Cowdrey was made to wait in national blazers for twenty minutes before Viv Richards emerged in a t-shirt, tracksuit bottoms, and Rastafarian wristbands. Cowdrey went through the custom of reading out the team list when Richards stopped him after three or four names: “Play whoever you want, maan, that ain’t going to change anything.”

Richards won the toss and immediately asked Cowdrey: “What do you want to do, maan?”

“Bat…?”

“Okay maan, you bat.”

England batted and lost by ten wickets. Cowdrey never played another Test.

Footnote: Cowdrey later denied the first part of the incident in a conversation with Mark Peel. In other words, Viv did ask Cowdrey to choose, but the team-list bit of it is probably a myth.

7. The bird

Trust Saleem Malik to do something like this. When they tossed at Harare in 1995, Saleem Malik muttered ‘bird’ at the toss, referring to the Zimbabwean eagle on one side and goodness-knows-what on the other.

It was confusing, and Malik tried to pick up the coin and claim his triumph, but match referee Jackie Hendriks could not be fooled. Andy Flower won the re-toss, and Zimbabwe batted first and won by the innings.

8. The most ‘trolled’ toss

How many tosses make to jingles? How many of them are made fun of — the toss, mind you, not what followed — well over a decade and a half later?

Australia, asked to bat by Nasser Hussain, romped to 125 for 1 at lunch, 233 for 1 at tea, and 364 for 2. The first of the two wickets had fallen to Simon Jones, who ruptured his anterior cruciate ligament and was ruled out of the series on the same day after bowling 7 overs.

Wisden labelled it “one of the costliest decisions in Test history”. It remains probably the only toss to attain cult status.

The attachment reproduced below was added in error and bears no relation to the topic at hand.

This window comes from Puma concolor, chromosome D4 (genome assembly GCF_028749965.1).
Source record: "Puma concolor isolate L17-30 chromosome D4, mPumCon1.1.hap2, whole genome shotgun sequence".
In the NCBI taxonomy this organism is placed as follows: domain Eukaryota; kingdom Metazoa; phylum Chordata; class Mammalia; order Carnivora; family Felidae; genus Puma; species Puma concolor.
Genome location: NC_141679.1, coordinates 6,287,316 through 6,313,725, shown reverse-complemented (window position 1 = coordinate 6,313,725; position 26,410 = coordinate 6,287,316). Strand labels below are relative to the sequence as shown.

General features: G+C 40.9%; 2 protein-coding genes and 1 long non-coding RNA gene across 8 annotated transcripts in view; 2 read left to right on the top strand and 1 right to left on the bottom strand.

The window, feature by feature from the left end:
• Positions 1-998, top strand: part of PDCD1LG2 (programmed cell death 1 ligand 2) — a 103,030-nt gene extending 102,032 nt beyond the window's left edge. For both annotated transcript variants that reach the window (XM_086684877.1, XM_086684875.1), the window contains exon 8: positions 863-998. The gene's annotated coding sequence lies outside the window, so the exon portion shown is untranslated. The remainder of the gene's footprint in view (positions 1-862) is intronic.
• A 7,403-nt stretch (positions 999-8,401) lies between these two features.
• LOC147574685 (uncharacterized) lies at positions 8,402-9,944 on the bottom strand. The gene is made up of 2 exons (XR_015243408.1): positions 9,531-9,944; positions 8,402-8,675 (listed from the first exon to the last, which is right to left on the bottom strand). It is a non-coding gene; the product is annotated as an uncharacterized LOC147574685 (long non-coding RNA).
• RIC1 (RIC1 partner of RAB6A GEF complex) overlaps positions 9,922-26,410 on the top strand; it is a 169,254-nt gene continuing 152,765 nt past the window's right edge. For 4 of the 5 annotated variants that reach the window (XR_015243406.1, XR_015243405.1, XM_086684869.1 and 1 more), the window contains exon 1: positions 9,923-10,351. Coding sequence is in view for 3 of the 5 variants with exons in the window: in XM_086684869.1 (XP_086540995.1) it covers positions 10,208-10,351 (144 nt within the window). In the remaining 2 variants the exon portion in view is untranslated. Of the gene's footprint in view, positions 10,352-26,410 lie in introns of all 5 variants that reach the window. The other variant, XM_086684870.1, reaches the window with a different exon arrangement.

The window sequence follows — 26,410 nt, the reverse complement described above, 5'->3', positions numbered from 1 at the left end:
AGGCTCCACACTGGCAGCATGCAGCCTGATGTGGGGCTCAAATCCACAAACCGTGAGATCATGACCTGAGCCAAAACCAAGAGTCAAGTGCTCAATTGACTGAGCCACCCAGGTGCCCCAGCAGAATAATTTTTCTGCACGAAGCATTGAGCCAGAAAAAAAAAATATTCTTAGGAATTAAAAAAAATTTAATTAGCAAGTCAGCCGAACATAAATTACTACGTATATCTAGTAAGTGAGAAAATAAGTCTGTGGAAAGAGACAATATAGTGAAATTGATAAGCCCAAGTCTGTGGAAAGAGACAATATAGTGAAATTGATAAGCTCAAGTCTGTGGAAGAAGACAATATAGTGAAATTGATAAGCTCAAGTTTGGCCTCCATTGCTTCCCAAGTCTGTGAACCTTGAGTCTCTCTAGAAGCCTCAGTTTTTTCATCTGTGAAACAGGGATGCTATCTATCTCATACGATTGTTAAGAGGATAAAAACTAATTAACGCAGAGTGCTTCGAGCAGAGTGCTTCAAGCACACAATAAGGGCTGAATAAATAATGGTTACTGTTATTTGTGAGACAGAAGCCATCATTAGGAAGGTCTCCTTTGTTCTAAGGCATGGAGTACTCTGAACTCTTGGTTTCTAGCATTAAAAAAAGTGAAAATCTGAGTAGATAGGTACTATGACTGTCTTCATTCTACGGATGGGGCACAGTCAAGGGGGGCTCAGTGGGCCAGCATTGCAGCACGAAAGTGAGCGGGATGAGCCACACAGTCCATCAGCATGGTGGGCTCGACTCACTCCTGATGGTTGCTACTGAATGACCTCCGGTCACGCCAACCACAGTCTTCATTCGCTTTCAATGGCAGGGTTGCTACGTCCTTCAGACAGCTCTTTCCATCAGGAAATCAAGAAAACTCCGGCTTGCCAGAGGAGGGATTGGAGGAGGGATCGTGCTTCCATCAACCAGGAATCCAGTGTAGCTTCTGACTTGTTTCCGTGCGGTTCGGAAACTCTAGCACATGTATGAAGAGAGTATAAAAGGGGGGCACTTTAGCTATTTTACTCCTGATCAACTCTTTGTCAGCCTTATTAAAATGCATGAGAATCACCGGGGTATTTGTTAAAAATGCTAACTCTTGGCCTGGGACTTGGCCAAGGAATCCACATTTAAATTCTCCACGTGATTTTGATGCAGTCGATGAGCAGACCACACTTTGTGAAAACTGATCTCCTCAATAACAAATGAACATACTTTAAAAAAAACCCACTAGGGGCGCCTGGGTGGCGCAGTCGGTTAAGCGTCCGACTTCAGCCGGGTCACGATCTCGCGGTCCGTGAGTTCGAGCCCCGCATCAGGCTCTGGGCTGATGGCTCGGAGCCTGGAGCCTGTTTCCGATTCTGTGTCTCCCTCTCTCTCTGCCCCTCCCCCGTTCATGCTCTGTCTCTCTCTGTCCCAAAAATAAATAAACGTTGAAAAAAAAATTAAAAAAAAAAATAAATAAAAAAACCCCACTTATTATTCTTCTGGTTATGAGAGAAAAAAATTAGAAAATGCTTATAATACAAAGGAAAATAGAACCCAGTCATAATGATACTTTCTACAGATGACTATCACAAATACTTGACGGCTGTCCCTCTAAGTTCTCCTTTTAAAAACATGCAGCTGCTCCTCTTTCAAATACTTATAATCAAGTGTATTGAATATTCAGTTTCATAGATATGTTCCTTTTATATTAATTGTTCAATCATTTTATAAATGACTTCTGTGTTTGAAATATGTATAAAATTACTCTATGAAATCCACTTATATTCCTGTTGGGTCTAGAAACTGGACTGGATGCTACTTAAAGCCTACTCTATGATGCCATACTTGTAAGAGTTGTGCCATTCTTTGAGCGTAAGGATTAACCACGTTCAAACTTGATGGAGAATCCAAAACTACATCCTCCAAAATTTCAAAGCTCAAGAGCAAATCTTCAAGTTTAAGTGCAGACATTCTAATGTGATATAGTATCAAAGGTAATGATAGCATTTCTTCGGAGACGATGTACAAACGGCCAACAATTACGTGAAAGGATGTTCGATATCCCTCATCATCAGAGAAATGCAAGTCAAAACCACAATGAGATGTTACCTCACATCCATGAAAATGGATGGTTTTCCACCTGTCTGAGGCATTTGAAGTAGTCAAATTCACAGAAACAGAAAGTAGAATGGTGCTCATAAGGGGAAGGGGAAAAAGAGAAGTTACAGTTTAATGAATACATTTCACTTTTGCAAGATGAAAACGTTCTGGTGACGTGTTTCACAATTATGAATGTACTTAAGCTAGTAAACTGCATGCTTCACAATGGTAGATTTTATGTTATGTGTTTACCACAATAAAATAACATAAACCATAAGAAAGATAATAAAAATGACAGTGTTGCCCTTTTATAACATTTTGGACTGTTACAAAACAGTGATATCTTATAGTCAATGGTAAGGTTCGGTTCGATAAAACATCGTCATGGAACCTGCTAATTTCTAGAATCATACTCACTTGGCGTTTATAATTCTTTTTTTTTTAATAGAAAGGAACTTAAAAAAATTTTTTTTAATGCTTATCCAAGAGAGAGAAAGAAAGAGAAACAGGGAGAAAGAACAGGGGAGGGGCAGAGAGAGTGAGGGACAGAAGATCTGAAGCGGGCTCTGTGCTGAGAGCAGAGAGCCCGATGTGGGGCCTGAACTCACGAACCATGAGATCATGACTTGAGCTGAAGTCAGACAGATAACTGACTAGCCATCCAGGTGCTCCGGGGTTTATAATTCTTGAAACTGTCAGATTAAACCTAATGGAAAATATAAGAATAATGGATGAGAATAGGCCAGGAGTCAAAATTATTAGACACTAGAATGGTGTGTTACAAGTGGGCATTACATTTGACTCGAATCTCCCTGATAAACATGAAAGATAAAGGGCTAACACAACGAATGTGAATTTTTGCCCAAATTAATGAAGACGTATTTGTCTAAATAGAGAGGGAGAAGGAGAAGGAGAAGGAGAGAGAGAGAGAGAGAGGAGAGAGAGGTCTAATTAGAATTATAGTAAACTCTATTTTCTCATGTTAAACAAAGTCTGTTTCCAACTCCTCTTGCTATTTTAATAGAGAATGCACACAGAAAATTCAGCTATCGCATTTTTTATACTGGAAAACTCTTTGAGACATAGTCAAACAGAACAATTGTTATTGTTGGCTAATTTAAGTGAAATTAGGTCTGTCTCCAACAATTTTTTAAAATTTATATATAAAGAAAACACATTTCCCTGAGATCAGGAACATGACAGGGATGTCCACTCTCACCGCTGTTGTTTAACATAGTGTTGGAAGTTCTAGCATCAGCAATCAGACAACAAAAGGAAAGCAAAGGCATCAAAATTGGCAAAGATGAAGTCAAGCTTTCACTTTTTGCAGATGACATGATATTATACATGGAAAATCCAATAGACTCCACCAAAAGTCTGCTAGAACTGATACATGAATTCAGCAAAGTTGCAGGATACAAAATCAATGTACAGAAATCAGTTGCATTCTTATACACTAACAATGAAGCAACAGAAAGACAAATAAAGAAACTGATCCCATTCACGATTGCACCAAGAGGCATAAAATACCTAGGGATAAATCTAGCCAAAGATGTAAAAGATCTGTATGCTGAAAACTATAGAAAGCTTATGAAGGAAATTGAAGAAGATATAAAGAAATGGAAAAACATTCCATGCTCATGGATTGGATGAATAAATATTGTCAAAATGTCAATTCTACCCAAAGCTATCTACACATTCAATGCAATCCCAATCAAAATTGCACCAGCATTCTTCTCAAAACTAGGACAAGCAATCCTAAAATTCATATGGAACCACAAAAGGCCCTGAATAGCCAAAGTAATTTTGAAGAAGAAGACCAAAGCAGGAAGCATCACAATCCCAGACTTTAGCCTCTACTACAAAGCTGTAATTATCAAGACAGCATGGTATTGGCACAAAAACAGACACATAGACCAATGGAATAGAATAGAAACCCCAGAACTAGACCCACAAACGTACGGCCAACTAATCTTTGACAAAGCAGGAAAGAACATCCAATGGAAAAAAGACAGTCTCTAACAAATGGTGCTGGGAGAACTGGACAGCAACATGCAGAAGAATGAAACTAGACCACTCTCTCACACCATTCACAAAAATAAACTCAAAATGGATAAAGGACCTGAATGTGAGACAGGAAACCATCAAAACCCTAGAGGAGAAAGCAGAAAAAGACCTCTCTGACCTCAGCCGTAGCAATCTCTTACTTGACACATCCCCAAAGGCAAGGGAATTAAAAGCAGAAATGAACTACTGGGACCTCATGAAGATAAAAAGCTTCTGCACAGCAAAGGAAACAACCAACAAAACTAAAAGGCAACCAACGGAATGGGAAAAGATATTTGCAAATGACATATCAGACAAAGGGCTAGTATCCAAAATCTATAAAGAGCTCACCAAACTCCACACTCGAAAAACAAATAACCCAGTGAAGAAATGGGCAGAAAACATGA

https://www.youtube.com/watch?v=EG4qL7qMXHQ

9. Head-Tail!

Boria Majumdar has credited Michael Clarke with an anecdote in Eleven Gods and a Billion Indians (the match, in all probability, was in the 2003-04 VB Series). Let me quote Clarke in verbatim: “[Ricky] Ponting had the coin in hand. Just as he flipped the coin, [Sourav] Ganguly … said ‘Head-Tail’.

“It had taken Ricky a second or two to come to grips with the situation and by that time the coin had come down. Ganguly just picked it up and said to Ricky, “We’ll bat” and walked off. India had won the toss and were batting. Ricky did not really know what to do or say and all he did was tell us in the dressing room exactly what happened at the toss.’”

Smooth, our Dada, as always.

10. The final one

The last of the lot is reserved for a World Cup final. MS Dhoni flipped the coin in a jam-packed Wankhede Stadium that afternoon. Kumar Sangakkara called ‘heads’, a call confirmed by the broadcasters. However, MS Dhoni, having heard Sanga call ‘tails’, informed presenter Ravi Shastri that he would like to bat.

The cheering crowd had drowned Sanga’s voice to the extent that neither Shastri nor match referee Jeff Crowe (nor Dhoni) had heard the call properly.

They should probably have referred to the audio feed, but they asked for a re-toss. Sanga won again and batted, and everyone was happy.

One person who was not happy at all this was Vic Marks: “So had Sangakkara pulled a fast one? One snippet for the prosecution: if Sangakkara had called heads the first time around surely he would have made much more of a fuss when there was the suggestion of another toss? … Being a lawyer, Sangakkara will have an articulate defence, albeit a soft-spoken one, I suppose.”